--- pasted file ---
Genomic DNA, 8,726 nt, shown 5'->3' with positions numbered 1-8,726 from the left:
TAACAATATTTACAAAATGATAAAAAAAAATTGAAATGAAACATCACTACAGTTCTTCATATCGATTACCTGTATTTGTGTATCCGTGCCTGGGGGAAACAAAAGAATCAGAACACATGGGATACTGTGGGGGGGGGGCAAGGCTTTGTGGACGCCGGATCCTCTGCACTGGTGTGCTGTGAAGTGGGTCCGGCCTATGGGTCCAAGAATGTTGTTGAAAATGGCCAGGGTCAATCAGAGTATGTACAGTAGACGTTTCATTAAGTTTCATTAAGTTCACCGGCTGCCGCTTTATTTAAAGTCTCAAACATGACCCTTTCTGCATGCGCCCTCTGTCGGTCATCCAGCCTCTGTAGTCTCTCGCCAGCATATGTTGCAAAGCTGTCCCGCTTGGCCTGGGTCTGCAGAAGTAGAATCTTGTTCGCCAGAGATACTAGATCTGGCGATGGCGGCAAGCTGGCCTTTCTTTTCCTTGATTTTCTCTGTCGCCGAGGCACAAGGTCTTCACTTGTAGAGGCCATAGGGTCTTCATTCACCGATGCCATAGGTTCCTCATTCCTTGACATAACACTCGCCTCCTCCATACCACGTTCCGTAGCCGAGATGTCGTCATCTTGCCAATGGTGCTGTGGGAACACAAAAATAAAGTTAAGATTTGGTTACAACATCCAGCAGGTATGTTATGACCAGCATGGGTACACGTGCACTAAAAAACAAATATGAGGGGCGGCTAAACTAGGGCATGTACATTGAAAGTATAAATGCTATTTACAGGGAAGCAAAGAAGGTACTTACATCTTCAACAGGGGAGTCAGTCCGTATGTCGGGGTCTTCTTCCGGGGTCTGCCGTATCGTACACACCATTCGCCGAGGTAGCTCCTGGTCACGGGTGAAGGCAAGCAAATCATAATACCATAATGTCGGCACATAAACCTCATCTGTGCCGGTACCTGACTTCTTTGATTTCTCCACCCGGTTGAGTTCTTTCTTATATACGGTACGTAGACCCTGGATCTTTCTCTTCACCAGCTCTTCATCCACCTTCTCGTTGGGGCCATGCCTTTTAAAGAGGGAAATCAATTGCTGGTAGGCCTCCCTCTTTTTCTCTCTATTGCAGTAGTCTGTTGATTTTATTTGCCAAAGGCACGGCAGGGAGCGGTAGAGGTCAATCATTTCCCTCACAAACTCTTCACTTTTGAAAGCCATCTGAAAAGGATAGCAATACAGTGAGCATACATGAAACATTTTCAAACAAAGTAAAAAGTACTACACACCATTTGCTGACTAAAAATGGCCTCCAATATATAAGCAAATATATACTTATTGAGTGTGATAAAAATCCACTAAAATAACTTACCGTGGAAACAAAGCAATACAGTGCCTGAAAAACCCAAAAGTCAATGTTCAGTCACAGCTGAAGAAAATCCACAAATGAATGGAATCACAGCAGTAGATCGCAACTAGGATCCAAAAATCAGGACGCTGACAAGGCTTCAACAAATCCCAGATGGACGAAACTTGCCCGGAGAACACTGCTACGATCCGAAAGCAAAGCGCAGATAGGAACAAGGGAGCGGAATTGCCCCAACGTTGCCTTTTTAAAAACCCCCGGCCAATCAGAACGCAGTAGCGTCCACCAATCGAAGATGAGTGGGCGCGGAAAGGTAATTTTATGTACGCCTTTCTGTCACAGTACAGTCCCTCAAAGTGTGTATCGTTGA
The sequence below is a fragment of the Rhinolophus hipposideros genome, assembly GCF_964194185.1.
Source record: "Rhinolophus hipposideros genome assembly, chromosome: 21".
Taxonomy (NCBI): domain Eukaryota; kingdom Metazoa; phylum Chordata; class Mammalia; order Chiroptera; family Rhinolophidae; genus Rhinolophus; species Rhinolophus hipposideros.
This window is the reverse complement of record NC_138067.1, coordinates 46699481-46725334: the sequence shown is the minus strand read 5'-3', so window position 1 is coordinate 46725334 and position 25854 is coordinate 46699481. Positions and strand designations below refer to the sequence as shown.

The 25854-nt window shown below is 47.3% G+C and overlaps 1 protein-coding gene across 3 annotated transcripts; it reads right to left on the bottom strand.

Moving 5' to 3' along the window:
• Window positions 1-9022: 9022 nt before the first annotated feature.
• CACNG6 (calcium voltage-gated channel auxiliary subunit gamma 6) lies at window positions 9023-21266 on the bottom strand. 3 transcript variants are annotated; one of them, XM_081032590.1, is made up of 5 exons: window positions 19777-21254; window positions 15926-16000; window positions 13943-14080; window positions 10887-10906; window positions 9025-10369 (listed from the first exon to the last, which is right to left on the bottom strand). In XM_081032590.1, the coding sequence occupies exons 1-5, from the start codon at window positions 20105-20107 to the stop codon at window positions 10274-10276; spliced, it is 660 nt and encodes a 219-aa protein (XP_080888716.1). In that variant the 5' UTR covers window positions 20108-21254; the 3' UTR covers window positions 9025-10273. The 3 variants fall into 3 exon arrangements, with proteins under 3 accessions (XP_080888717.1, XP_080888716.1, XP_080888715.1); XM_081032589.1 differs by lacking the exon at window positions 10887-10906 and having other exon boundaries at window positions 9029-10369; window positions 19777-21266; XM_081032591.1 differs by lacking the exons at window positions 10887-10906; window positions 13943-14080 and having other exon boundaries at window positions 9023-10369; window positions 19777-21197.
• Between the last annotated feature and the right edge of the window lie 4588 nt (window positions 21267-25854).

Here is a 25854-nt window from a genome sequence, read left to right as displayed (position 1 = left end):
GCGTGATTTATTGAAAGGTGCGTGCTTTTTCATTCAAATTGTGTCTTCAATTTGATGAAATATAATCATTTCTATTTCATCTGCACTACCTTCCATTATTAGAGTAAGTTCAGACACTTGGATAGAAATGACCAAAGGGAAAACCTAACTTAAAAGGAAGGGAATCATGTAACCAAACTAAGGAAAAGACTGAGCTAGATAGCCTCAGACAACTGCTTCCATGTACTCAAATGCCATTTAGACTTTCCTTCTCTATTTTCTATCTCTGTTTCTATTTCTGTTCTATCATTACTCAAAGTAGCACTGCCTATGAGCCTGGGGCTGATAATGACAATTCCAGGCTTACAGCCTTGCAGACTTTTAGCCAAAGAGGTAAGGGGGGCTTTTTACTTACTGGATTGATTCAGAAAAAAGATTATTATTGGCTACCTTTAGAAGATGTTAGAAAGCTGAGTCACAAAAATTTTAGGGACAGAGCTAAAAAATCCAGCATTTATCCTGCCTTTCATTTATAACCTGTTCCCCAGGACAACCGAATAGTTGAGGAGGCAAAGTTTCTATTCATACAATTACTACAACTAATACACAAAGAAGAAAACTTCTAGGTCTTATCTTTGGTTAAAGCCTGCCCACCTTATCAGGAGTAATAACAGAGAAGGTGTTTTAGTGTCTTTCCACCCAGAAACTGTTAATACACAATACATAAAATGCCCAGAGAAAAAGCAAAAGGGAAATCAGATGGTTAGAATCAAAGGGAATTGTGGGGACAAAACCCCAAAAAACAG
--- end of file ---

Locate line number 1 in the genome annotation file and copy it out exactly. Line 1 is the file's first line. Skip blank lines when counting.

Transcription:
Genomic DNA, 8,726 nt, shown 5'->3' with positions numbered 1-8,726 from the left: